Probability Problem

We place $N$ red balls and $N$ black balls in $N$ boxes. No empty boxes. Someone picks one ball from one box.

Red ball = success, black ball = fail.

How to place balls so that we have highest probability of success (not fail). If we put all red balls in all boxes ( $1$ red in each) and all black in one, probability of picking red will be close to $1$ as $N$ grows, but how I can prove that that is best distribution (if it is) (since it will be also close to $1$ as $N$ grows if we for example put $N-1$ black balls in one and one in some other?

Start with any position, and show that certain moves - like moving a black ball to a fuller box - improves your chance of success. If your moves can apply to any position except the solution you mentioned, that solution must be the best.

With the distribution you prososed, $P_1=1-\frac1N*\frac{N}{N+1}=1-\frac{1}{N+1}=\frac{N}{N+1}$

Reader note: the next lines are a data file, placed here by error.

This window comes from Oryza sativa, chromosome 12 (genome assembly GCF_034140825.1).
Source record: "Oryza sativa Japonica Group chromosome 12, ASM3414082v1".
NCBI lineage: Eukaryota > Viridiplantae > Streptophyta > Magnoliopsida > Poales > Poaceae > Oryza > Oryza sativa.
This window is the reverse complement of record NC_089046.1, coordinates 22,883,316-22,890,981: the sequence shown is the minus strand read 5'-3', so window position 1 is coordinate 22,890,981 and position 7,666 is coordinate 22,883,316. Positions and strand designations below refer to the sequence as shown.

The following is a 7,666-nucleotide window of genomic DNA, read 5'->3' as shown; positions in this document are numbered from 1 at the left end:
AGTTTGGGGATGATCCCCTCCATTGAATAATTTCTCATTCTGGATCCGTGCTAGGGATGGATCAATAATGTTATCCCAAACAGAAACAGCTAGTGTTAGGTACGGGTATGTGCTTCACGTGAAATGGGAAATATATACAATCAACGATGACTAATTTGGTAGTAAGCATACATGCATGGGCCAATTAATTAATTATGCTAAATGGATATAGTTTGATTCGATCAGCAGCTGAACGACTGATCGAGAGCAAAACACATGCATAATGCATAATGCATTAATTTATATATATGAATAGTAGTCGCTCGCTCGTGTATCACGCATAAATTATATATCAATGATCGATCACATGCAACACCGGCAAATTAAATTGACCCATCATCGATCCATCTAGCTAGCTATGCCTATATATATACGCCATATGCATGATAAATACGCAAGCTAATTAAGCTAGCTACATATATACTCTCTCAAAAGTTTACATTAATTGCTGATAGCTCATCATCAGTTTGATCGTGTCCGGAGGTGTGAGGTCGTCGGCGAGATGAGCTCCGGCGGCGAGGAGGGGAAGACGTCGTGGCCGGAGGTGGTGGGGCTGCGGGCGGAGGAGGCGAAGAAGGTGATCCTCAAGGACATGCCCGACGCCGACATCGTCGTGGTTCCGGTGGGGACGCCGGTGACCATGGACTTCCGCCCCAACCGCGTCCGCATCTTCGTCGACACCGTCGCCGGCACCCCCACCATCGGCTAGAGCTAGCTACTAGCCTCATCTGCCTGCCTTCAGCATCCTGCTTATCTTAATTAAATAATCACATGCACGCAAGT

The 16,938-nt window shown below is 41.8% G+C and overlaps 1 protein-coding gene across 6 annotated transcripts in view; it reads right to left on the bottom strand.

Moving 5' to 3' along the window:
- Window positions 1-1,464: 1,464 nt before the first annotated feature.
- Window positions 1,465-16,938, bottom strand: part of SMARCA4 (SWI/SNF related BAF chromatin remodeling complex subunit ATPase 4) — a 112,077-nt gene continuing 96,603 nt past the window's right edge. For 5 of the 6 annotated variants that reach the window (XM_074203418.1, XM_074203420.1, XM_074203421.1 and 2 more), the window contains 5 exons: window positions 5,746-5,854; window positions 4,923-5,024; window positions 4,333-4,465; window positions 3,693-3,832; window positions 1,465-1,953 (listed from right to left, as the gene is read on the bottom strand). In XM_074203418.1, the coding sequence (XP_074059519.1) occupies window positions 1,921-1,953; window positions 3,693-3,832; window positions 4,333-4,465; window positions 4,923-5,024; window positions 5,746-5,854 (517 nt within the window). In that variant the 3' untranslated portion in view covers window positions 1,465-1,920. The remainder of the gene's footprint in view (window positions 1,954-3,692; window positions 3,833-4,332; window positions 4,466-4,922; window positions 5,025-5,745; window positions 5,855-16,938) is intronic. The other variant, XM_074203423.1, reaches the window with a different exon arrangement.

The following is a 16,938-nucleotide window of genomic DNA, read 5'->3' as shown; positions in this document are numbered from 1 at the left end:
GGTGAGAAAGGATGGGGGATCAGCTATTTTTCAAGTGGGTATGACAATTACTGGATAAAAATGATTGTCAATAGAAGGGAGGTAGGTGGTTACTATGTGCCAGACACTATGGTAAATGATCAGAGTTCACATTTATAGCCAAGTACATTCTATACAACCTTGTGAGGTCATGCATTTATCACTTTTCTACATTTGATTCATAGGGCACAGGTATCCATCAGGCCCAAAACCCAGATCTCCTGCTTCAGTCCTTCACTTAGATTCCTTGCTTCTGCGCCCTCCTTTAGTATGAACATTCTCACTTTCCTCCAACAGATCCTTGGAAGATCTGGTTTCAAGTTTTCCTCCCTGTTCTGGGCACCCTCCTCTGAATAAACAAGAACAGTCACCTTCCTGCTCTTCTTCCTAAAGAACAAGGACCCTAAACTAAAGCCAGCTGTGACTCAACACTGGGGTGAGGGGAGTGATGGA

If some box does not contain red ball then $P_2=1-\frac1N-...<\frac{N-1}{N}$, so $P_2<P_1$

so, every box must contain exactly one red ball.

If you move one black ball from the last box, $P_3=1-\frac1N*\frac12-\frac1N*\frac{N-1}N$

In general, if you move a black ball from a box1 that contains $b_1$ black balls into a box2 that contains $b_2$ black balls where $b_2<b_1$ then

• the factor of the box1 gets from $\frac1N*\frac{b_1}{b_1+1}$ to $\frac1N*\frac{b_1-1}{b_1}$

that means that we have a decrease of $d_1=\frac1N*\frac{b_1}{b_1+1}-\frac1N*\frac{b_1-1}{b_1}=\frac1{Nb_1(b_1+1)}$

• and the factor of the box2 gets from $\frac1N*\frac{b_2}{b_2+1}$ to $\frac1N*\frac{b_2+1}{b_2+2}$

that means that we have an increase of $d_2=\frac1N*\frac{b_2+1}{b_2+2}-\frac1N*\frac{b_2}{b_2+1}=\frac1{N(b_2+1)(b_2+2)}$

but since $b_2<b_1$, we have $d_2>d_1$.

Note that these factors are factors that get decreased from 1, in order to get your result.